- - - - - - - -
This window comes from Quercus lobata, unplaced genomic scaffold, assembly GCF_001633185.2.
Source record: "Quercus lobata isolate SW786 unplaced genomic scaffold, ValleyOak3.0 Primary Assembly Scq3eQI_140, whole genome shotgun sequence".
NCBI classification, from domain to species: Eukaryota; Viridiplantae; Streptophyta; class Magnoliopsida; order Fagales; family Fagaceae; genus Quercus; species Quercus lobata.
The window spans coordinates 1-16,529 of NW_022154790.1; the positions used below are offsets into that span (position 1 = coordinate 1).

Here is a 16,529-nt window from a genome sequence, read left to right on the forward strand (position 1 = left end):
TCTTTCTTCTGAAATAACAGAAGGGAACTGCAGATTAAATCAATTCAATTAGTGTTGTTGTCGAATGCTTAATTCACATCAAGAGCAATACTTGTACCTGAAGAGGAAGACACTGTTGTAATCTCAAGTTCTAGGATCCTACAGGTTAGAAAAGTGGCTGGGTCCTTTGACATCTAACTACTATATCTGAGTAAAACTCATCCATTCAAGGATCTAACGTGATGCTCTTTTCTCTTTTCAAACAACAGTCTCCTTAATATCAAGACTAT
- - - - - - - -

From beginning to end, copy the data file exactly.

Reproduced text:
This window comes from Quercus lobata, unplaced genomic scaffold, assembly GCF_001633185.2.
Source record: "Quercus lobata isolate SW786 unplaced genomic scaffold, ValleyOak3.0 Primary Assembly Scq3eQI_140, whole genome shotgun sequence".
NCBI classification, from domain to species: Eukaryota; Viridiplantae; Streptophyta; class Magnoliopsida; order Fagales; family Fagaceae; genus Quercus; species Quercus lobata.
The window spans coordinates 1-16,529 of NW_022154790.1; the positions used below are offsets into that span (position 1 = coordinate 1).

Here is a 16,529-nt window from a genome sequence, read left to right on the forward strand (position 1 = left end):
TCTTTCTTCTGAAATAACAGAAGGGAACTGCAGATTAAATCAATTCAATTAGTGTTGTTGTCGAATGCTTAATTCACATCAAGAGCAATACTTGTACCTGAAGAGGAAGACACTGTTGTAATCTCAAGTTCTAGGATCCTACAGGTTAGAAAAGTGGCTGGGTCCTTTGACATCTAACTACTATATCTGAGTAAAACTCATCCATTCAAGGATCTAACGTGATGCTCTTTTCTCTTTTCAAACAACAGTCTCCTTAATATCAAGACTAT